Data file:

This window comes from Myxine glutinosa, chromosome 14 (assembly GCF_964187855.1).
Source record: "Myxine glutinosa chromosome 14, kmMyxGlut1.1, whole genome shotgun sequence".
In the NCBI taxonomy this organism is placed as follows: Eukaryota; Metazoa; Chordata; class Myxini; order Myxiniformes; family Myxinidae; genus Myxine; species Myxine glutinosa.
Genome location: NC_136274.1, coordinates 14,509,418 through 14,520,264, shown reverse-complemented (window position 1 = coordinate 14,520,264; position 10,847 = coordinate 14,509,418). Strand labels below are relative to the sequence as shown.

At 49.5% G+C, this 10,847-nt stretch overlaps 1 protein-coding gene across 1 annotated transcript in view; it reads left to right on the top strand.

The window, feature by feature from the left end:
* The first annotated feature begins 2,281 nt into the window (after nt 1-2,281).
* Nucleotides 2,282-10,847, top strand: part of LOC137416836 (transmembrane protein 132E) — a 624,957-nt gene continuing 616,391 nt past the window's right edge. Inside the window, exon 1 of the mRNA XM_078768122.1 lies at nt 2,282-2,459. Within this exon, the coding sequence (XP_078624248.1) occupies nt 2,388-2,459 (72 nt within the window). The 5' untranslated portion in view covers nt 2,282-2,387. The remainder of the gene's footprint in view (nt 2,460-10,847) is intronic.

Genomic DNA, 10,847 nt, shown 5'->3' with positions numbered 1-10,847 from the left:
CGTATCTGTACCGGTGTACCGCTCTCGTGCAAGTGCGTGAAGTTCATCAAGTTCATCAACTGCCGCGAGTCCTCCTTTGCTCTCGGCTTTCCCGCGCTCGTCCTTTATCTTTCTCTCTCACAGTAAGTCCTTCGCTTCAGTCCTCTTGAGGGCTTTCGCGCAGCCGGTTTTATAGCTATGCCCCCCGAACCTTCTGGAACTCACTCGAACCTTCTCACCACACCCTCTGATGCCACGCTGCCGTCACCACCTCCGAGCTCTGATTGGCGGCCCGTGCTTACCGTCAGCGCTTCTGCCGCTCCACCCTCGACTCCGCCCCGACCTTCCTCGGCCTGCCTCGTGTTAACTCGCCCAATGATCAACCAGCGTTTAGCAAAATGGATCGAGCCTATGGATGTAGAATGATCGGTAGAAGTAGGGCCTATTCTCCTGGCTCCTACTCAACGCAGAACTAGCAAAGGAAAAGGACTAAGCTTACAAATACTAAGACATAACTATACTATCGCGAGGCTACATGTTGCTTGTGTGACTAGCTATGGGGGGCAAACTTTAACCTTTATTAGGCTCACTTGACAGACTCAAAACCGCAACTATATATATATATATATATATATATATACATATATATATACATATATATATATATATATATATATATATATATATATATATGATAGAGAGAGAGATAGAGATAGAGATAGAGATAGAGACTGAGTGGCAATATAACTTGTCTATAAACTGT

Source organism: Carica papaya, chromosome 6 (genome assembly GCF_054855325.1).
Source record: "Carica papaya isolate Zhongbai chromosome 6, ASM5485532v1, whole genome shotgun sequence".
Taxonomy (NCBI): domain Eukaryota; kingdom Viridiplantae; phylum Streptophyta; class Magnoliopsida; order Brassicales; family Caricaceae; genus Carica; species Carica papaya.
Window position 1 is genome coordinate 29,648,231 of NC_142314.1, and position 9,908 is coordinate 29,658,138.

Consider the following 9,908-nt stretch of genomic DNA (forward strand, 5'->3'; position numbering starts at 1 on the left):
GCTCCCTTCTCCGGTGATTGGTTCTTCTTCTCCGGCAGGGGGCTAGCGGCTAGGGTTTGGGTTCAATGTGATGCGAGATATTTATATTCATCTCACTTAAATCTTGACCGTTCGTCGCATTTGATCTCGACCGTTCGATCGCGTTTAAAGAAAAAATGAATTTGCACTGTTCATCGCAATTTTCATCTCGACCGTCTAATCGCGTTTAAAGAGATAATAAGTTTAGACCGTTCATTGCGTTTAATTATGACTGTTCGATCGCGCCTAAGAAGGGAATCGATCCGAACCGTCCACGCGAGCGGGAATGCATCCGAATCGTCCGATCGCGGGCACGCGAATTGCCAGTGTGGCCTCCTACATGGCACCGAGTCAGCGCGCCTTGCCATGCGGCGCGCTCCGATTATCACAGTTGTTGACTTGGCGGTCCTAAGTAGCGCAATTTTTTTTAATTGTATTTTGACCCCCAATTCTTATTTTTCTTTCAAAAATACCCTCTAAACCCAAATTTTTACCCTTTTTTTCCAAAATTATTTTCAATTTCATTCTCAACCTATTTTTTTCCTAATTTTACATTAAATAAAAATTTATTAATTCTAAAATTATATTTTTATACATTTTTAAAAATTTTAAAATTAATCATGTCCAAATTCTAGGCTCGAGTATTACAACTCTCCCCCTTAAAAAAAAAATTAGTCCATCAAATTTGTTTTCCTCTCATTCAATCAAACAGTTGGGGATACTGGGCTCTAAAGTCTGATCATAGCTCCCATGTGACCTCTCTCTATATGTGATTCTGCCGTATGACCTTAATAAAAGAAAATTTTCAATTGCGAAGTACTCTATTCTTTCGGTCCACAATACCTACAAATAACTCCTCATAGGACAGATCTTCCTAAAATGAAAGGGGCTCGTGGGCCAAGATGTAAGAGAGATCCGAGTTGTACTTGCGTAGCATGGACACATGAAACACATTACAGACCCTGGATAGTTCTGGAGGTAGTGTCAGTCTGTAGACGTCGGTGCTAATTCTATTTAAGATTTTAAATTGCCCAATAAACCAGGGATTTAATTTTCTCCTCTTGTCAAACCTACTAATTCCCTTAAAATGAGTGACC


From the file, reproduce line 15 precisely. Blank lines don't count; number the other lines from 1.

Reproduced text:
Consider the following 9,908-nt stretch of genomic DNA (forward strand, 5'->3'; position numbering starts at 1 on the left):